The Lord and the Wayward Lady

Secrets, Danger – and love?

Book One in the Regency Silk and Scandal Series.CataRomance Reviewers' Choice Award

Winner Cataromance Reviewers’ Choice Award 2010

(See Book Series: Regency Silk and Scandal for all the titles and authors in this 8-part continuity)

Meet Nell Latham, a milliner who is not all she seems.  Her life is hard enough – then a mysterious stranger with vengeance on his mind throws her into the path of the Carlows, a family with enough dangerous secrets of their own without the added complication of Nell and Marcus Carlow developing a tempestuous attraction for each other.  At gunpoint.

Nell the milliner is obviously ineligible as a bride for Marcus, Viscount Stanegate.  But their fraught courtship becomes lethally dangerous, for Nell’s true identity is a threat to both her and Marcus’s family and is the catalyst for revelations of scandal, murder and treachery that will resonate through all of the books in the series.


The key was in the lock. Marcus turned it and went into the library, braced for almost anything.

The woman who turned from her contemplation of the street was tall, slender to the point of thinness and clad in a plain, dark pelisse and gown.  Her bonnet was neither fashionable nor dowdy, the impression she gave was of neatness and of frugality.  As he came closer and noticed the tightness with which her hands were clasped before her and the rigidity of her shoulders, he realised that she was under considerable strain.

‘The butler told me to wait for Lord Stanegate.  Are you he?’  Her voice was a surprise.  Warm and mellow, like honey.  Hazel eyes watched him, full of concern.  Feigned?

‘I am Stanegate,’ he said, not troubling to blank out his feelings from either his face or voice.  For whatever reason, she had made his father very ill.  ‘And you?’

‘Miss Smith.’


Why couldn’t I have thought of something more convincing?  Nell stared back into the hard eyes, as dark as wet flint.  He was too big, too serious, too male and far too close.  She locked her knees against the instinct to edge backwards as she read the anger under the control he was exerting.

‘Miss Smith?’  No, he didn’t believe her.  There was scepticism in the deep voice and one corner of his mouth turned down in the reverse of a smile as he studied her face.  ‘Why, exactly, have you delivered a silken rope to my father?’

Nell made herself withstand the compelling dark eyes  ‘Is that what it was?  The parcel seemed innocuous enough.  I saw no harm in it.’

‘You are fortunate that he did not die of the shock.  The Earl is not a well man, his heart is weak.’  There was the anger again, like fire behind the flint.  A man who loved his father and was afraid for him.  But what was there to fear in a rope?

‘I had no idea what it contained.  It was only a parcel to be delivered.’  Just let me go…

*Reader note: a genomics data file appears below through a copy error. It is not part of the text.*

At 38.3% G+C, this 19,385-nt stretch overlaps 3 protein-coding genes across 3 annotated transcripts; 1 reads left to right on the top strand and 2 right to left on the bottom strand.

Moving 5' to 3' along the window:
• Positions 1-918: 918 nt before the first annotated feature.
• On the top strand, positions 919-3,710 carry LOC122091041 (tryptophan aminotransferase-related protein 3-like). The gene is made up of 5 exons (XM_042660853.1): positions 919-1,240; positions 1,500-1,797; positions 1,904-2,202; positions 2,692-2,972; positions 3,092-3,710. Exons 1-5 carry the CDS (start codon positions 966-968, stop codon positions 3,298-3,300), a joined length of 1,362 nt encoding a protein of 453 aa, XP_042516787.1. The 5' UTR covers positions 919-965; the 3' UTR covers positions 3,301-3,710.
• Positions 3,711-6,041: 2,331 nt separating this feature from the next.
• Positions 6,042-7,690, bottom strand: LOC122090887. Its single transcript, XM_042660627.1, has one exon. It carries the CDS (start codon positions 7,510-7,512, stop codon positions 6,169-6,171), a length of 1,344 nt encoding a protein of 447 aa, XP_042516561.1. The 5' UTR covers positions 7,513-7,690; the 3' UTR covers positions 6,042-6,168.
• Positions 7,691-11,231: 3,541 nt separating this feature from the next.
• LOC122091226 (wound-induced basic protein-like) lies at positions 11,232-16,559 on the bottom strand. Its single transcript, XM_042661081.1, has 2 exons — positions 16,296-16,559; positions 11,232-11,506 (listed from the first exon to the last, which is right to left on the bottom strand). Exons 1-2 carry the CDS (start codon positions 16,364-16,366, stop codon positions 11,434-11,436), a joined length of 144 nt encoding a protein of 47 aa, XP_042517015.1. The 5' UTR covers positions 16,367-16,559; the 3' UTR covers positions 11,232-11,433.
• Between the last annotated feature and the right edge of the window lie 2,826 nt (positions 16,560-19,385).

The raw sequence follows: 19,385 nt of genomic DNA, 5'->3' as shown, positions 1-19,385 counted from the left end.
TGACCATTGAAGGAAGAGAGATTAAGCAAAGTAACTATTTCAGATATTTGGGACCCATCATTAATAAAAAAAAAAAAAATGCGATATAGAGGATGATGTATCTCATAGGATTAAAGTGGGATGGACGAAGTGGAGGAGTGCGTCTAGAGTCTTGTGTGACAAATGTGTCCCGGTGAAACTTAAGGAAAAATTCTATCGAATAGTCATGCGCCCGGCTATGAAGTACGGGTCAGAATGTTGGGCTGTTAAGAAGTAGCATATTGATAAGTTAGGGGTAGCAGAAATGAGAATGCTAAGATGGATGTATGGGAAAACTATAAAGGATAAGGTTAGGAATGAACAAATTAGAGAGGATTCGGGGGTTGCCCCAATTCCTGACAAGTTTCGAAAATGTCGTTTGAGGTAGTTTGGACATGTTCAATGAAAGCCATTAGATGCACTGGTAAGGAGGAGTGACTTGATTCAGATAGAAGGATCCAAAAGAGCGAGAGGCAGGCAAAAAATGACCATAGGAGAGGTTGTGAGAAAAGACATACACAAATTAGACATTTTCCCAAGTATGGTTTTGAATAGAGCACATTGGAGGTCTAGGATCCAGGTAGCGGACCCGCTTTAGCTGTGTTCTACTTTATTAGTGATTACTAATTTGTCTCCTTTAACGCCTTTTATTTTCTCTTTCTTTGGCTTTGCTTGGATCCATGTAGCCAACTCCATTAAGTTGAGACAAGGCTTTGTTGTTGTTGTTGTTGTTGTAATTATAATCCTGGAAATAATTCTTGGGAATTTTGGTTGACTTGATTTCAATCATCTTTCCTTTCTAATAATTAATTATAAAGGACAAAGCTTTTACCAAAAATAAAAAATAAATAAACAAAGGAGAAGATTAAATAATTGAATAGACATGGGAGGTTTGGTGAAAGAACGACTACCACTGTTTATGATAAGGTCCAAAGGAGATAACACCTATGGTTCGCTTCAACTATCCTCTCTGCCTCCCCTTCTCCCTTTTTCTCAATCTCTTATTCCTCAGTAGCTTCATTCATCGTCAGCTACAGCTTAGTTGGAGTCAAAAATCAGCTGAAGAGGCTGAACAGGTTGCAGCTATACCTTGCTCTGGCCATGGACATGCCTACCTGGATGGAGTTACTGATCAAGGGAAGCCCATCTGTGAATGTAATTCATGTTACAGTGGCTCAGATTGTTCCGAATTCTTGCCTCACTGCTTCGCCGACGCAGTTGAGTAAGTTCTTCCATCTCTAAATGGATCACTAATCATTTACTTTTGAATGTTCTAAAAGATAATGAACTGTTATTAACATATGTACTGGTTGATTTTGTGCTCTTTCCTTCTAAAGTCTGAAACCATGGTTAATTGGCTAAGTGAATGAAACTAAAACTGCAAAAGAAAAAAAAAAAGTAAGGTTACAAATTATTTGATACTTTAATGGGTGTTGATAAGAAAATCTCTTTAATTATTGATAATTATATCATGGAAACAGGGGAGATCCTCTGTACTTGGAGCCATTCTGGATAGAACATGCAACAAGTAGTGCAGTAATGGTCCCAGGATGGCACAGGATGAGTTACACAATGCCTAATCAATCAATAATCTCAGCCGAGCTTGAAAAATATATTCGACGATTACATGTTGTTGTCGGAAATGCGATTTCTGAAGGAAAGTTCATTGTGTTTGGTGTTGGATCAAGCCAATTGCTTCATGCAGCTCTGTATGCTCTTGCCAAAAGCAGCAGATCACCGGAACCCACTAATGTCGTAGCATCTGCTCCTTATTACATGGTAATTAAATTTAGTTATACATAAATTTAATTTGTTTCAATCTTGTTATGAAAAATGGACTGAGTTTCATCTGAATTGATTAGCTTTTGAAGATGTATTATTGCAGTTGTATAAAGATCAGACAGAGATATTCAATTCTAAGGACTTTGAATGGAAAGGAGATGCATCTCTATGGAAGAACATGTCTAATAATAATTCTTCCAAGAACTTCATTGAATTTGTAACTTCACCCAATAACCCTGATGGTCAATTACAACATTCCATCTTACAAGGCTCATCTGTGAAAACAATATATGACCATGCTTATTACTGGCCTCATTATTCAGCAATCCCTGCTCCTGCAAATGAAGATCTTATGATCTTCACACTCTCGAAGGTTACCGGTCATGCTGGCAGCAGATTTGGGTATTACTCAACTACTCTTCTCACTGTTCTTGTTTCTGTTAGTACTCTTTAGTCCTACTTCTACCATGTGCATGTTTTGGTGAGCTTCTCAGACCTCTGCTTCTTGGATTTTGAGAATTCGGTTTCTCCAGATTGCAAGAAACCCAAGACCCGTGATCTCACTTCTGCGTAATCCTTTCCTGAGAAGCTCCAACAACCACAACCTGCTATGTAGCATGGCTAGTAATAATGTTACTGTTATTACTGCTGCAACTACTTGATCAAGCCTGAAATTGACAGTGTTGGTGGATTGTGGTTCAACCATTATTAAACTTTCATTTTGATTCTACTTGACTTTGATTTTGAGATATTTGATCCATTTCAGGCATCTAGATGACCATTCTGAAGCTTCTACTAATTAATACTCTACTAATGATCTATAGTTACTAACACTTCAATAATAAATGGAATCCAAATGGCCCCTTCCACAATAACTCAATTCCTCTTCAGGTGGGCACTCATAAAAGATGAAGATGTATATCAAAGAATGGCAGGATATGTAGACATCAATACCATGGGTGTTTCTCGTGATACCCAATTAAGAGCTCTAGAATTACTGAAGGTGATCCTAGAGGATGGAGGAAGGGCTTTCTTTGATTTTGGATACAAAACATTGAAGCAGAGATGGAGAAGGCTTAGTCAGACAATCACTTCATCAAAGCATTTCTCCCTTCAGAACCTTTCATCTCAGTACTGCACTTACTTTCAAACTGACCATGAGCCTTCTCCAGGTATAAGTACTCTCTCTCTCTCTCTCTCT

‘Indeed?  You hardly look like the sort of female to be employed delivering parcels.’  The viscount – she supposed that was what he was, her grasp of the ranks of nobility was escaping her under stress – folded his arms across his chest and looked her up and down.   She knew what he was seeing.  Shabby gentility, neatness and decency maintained by sheer willpower and a refusal to give in and allow her standards to slip.

‘I am a -‘ Lie, her instincts shouted, ’dressmaker.  I deliver garments for fittings to clients’ homes on behalf of my employer.  One gentleman asked, as a favour, if she would have me deliver that parcel here.  He has spent a good deal of money at the shop recently, Madame did not like to refuse such a good customer.’

‘His name?’  He did not seem to actually disbelieve her despite the sceptical line of that hard mouth.  And it was true.  Almost.

‘I do not know it.’

‘Really, Miss Smith?  An excellent customer of your employer and you do not know his name?’  He moved closer, just a little, just to the very edge of discomfort for her, and narrowed his eyes.

Nell lifted her chin and stared back, letting him see she was assessing him in her turn, refusing to be cowed.  Almost thirty, she guessed, six foot, give or take half an inch, fit, confident, used to getting his own way.  Was that because of his station in life or his inherent qualities?  All she could tell of the latter, just now, was that he was an angry man who loved his father.

‘No, I do not know his real name, my lord.  I know the name he gave: Salterton.’

‘And how do you know that is false?’

‘I assume by the style of what he chose that he was buying items for his mistress.  He spent a lot of money.  Money, I deduced, that he would not want his wife to know about.  I was there when he first came into the shop and I heard Madame ask him his name.  He hesitated, just a fraction, and then there was something in his voice.  He was lying: one can tell.’

‘Indeed one can,’ Lord Stanegate said, that mobile corner of his mouth twitching up into a fleeting smile that held no humour whatsoever.  Nell felt her cheeks grown hot and stared fixedly at the cabochon ruby pin in his neckcloth.  ‘What does he look like?’

‘I hardly saw him and I think that was deliberate on his part.  I do not think even Madame has fully seen his face.  He always seems to come in the evening and he wears a slouch hat, his collar is turned up.  He pays in cash, not on account.

‘But one can see he is dark.’  She struggled for remembrance and to assemble her impressions into a coherent description.  ‘He is foreign perhaps, because there is something in his voice – not quite an accent, more of a lilt, although he speaks like an English gentleman.  He looks fit, he moves well.’  She frowned, chasing the elusive words to describe the shadowy figure.  ‘Like a dancer.  He is not quite as tall as you and of slighter build.’